Loop Connectors :

Loop Connectors Although they are rarely used, loop connectors are sometimes required when an existing diastema is to be maintained in a planned fixed prosthesis. The connector consists of a loop on the lingual aspect of the prosthesis that connects adjacent retainers and/or pontics. www.indiandentalacademy.com

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The loop may be cast from sprue wax that is circular in cross section or shaped from a platinum-goldpalladium (Pt-Au-Pd) alloy wire. Meticulous design is important so that plaque control will not be impeded www.indiandentalacademy.com

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NON RIGID CONNECTORS:

NON RIGID CONNECTORS The design of nonrigid connectors that are incorporated in the wax pattern stage consists of a mortise (also referred to as the female component) prepared within the contours of the retainer and a tenon (male) attached to the pontic www.indiandentalacademy.com

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The mortise is usually placed on the distal aspect of the anterior retainer. Accurate alignment of the dovetail or cylindrically shaped mortise is critical; it must parallel the path of withdrawal of the distal retainer www.indiandentalacademy.com

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Paralleling is normally accomplished with a dental surveyor. When aligning the cast, the path of placement of the retainer that will be contiguous with the tenon is identified. www.indiandentalacademy.com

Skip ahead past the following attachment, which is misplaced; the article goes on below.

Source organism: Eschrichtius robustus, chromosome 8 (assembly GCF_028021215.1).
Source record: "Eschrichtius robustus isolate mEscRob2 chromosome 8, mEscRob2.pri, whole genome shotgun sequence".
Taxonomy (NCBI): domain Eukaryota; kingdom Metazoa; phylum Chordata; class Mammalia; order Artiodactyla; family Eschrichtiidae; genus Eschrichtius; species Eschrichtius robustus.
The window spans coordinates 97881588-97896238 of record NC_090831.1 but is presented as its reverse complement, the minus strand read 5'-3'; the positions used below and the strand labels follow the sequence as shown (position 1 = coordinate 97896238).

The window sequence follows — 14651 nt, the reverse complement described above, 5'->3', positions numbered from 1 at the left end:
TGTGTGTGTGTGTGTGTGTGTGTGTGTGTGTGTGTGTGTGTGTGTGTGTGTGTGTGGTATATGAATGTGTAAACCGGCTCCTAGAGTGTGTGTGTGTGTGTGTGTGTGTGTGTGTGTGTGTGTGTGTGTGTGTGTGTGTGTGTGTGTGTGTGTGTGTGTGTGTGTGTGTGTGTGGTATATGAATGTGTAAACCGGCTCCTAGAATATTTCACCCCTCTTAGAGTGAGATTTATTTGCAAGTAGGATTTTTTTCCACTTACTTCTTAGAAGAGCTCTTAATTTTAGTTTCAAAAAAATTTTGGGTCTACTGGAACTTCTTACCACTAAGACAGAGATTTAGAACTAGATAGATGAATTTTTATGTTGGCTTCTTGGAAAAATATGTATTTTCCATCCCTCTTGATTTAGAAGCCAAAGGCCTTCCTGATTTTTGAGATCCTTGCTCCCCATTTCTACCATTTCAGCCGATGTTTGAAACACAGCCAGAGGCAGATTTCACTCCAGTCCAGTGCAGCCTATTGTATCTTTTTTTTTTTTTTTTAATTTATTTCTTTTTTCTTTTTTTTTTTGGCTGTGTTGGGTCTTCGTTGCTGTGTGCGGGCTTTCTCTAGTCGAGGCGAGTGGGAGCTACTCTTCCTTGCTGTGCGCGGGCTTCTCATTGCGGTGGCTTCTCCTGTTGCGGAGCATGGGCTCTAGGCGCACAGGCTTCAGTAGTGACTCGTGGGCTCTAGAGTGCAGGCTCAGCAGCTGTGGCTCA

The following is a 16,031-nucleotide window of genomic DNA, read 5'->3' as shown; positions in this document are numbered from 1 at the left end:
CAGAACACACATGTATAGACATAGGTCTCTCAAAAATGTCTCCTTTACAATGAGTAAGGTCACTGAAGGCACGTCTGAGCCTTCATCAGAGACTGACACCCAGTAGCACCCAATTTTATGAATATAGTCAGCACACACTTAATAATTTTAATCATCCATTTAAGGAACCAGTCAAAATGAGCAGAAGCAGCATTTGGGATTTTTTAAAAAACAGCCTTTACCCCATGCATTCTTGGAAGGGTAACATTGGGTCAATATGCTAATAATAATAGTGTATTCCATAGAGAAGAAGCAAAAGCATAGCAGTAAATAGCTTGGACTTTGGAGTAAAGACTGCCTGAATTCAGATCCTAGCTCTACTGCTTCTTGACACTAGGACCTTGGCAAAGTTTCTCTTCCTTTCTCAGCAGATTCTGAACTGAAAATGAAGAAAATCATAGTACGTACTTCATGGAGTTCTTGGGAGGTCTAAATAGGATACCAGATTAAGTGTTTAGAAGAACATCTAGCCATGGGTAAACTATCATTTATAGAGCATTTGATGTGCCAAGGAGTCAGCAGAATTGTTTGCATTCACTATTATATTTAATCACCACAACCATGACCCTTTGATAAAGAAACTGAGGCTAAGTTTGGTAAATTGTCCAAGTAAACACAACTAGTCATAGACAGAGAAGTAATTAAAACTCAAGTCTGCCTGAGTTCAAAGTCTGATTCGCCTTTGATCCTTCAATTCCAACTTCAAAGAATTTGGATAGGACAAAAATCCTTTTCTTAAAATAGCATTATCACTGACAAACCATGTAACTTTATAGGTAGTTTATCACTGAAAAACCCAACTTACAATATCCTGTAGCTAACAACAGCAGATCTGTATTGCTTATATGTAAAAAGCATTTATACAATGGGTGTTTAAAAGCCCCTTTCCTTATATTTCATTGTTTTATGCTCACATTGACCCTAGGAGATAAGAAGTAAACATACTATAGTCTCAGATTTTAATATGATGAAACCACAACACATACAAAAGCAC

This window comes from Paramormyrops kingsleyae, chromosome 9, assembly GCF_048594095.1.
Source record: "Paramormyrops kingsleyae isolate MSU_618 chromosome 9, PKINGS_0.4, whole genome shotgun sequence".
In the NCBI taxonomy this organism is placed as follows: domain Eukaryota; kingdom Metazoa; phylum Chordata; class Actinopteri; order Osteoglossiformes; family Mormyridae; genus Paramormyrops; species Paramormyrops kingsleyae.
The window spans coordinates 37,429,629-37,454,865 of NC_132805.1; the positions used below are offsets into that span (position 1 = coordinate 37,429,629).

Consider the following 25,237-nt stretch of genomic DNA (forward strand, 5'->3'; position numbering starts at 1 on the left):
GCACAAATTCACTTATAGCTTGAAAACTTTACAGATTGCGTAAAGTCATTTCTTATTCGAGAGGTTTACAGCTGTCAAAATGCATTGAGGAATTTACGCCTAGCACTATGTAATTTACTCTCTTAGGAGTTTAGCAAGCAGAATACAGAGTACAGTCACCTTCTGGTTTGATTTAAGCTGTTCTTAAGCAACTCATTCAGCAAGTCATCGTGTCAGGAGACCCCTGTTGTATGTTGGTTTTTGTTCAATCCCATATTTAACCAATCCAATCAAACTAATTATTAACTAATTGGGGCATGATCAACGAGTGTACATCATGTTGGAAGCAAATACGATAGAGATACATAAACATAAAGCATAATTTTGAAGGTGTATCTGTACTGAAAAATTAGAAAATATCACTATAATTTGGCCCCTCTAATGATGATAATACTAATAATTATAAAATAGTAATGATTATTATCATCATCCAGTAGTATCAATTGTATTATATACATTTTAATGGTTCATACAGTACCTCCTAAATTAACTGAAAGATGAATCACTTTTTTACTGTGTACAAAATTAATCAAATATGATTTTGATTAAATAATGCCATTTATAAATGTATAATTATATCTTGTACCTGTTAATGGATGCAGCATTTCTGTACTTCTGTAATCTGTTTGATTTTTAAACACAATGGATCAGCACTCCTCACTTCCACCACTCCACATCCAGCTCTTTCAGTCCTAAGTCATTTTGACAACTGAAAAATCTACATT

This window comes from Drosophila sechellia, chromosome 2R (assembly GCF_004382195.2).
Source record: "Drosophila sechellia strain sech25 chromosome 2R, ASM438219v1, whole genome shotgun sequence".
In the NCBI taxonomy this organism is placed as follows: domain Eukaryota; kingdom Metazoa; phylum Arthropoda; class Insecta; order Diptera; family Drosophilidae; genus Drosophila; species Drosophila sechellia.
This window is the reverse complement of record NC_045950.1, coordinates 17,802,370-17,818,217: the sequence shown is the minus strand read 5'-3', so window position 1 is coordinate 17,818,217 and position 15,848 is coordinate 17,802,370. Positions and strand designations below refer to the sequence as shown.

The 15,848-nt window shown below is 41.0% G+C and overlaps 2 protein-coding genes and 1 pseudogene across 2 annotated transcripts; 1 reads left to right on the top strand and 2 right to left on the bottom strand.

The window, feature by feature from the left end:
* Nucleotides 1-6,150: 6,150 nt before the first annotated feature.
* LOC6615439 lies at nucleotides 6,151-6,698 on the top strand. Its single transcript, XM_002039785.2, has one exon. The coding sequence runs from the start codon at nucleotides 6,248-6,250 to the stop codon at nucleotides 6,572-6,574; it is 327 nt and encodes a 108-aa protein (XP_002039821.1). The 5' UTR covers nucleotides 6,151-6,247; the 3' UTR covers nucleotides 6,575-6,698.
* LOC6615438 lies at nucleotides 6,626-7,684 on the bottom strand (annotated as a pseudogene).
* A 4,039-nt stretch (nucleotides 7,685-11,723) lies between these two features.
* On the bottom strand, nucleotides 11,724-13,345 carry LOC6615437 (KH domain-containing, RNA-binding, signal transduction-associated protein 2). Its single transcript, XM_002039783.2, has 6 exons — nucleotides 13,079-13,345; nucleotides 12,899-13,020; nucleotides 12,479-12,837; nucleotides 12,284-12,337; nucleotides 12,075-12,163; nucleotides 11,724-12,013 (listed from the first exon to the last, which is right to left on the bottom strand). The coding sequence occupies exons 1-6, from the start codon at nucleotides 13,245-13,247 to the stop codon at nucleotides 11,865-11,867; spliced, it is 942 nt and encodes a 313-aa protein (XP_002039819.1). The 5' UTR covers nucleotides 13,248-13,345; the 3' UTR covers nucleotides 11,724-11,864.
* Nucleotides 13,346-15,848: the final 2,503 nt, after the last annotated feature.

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The mortise in the other retainer is then shaped so its path of insertion permits concurrent seating of the tenon and its corresponding retainer. The mortise can be prepared freehand in the wax pattern or with a precision milling machine. www.indiandentalacademy.com

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Another approach is to use prefabricated plastic components for the mortise and tenon of a nonrigid connector www.indiandentalacademy.com

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As an alternative, a special mandrel can be embedded in the wax pattern and the abutment retainer can be cast, with refinement of the female component as necessary; the male key is then fabricated of autopolymerizing acrylic resin and attached to the pontic. www.indiandentalacademy.com

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Thank you For more details please visit www.indiandentalacademy.com www.indiandentalacademy.com